INDIANAPOLIS (AP) — Air traffic control towers in Gary and Columbus that were slated to close this month are among those that received a temporary reprieve Friday from the Federal Aviation Administration.
Gary-Chicago airport in northwest Indiana and Columbus Regional Airport south of Indianapolis were among 149 airports where towers had been scheduled to close beginning this weekend due to automatic federal spending cuts. The FAA has delayed the closures until mid-June, because of legal challenges filed to keep them open.
Gary-Chicago airport director Steve Landry and Columbus Regional Airport director Brian Payne both said the two-month delay gives them more time to consider how to respond.
"We were in the process of exploring all our options for the tower here in Gary," Landy said. "I see this as gaining some time to continue working through those options."
About 50 airport authorities and other "stakeholders" have indicated they want to fund the operations of the towers themselves rather than see them shut down, and that is one option both Indiana airports plan to consider. How to go about doing that, however, is an open question, Landry said.
Landry said the airport got word Tuesday it would be able to lease tower equipment — ranging from radar to telephones — from the FAA, but hadn't determined how such a system would actually work.
Payne said the airport in Columbus, about 40 miles southeast of Indianapolis, was looking at various methods of staffing its control tower, including hiring a contractor to operate the tower or making air traffic controllers city employees.
Going without a tower is another option, Payne said.
Neither airport's tower operates overnight. During those hours, pilots have to to coordinate takeoffs and landings among themselves over a shared radio frequency with no help from ground controllers. If the towers are closed, the pilots will have to fly that way all the time.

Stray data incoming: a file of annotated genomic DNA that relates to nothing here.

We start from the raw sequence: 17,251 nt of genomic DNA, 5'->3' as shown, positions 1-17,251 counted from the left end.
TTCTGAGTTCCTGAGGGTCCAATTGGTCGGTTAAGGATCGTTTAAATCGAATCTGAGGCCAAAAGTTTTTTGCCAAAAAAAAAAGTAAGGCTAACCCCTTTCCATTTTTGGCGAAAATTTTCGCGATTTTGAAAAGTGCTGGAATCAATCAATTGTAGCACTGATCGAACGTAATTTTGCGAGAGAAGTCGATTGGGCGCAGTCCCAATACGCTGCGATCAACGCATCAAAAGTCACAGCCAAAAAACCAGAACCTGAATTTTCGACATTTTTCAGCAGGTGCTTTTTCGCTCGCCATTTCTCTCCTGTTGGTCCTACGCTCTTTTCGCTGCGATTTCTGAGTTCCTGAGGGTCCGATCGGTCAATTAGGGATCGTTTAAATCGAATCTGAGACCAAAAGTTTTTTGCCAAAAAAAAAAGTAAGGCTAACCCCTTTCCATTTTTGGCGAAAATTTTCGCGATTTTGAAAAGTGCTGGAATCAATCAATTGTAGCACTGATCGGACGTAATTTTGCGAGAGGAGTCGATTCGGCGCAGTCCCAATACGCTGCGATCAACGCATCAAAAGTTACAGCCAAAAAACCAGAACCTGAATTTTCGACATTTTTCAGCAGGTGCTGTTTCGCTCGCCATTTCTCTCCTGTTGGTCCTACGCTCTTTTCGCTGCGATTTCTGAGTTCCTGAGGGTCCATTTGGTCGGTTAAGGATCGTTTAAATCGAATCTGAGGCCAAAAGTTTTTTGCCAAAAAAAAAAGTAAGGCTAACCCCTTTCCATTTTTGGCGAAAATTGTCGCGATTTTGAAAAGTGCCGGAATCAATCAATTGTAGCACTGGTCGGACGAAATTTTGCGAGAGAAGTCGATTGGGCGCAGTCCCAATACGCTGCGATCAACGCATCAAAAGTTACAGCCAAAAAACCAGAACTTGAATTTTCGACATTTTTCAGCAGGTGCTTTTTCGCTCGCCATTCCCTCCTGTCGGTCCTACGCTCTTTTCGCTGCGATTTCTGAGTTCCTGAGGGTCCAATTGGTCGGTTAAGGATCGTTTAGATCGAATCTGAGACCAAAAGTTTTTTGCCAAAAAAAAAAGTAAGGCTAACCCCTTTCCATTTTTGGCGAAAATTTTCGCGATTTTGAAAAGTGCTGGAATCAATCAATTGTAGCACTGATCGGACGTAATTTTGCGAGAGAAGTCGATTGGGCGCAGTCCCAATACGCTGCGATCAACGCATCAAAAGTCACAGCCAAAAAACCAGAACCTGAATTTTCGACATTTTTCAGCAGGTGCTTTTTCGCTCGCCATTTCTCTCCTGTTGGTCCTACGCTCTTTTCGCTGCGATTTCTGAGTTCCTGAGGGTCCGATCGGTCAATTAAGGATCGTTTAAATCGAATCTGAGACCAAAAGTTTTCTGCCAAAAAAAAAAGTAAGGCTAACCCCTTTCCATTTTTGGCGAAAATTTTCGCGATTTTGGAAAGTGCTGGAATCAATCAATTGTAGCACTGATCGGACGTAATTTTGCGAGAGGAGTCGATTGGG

The first 24 tower closures were scheduled to begin Sunday, with the rest coming over the next few weeks. Obama administration officials have said the closures are necessary to accomplish automatic spending cuts required by Congress.
Airport operators in several states and the U.S. Contract Tower Association, which represents the companies that operate towers run by private contractors, have filed lawsuits in Washington seeking to halt the closures.
The suits contend the closures violate a federal law meant to ensure major changes at airports do not erode safety, and unfairly targeted the program for an outsized share of the more than $600 million the FAA is required to trim from its budget by the end of September.
All of the airports targeted for tower shutdowns have fewer than 150,000 total flight operations per year. Of those, fewer than 10,000 are commercial flights by passenger airlines.
Airport towers are prized by local communities as economic boosters, particularly in rural areas. Airlines are sometimes reluctant to schedule flights to airports where there are no on-site air traffic controllers.
Associated Press writers Joan Lowy in Washington and Tom Coyne in South Bend contributed to this report.
FAA airport contract tower closure list: http://www.faa.gov/news/media/fct_closed.pdf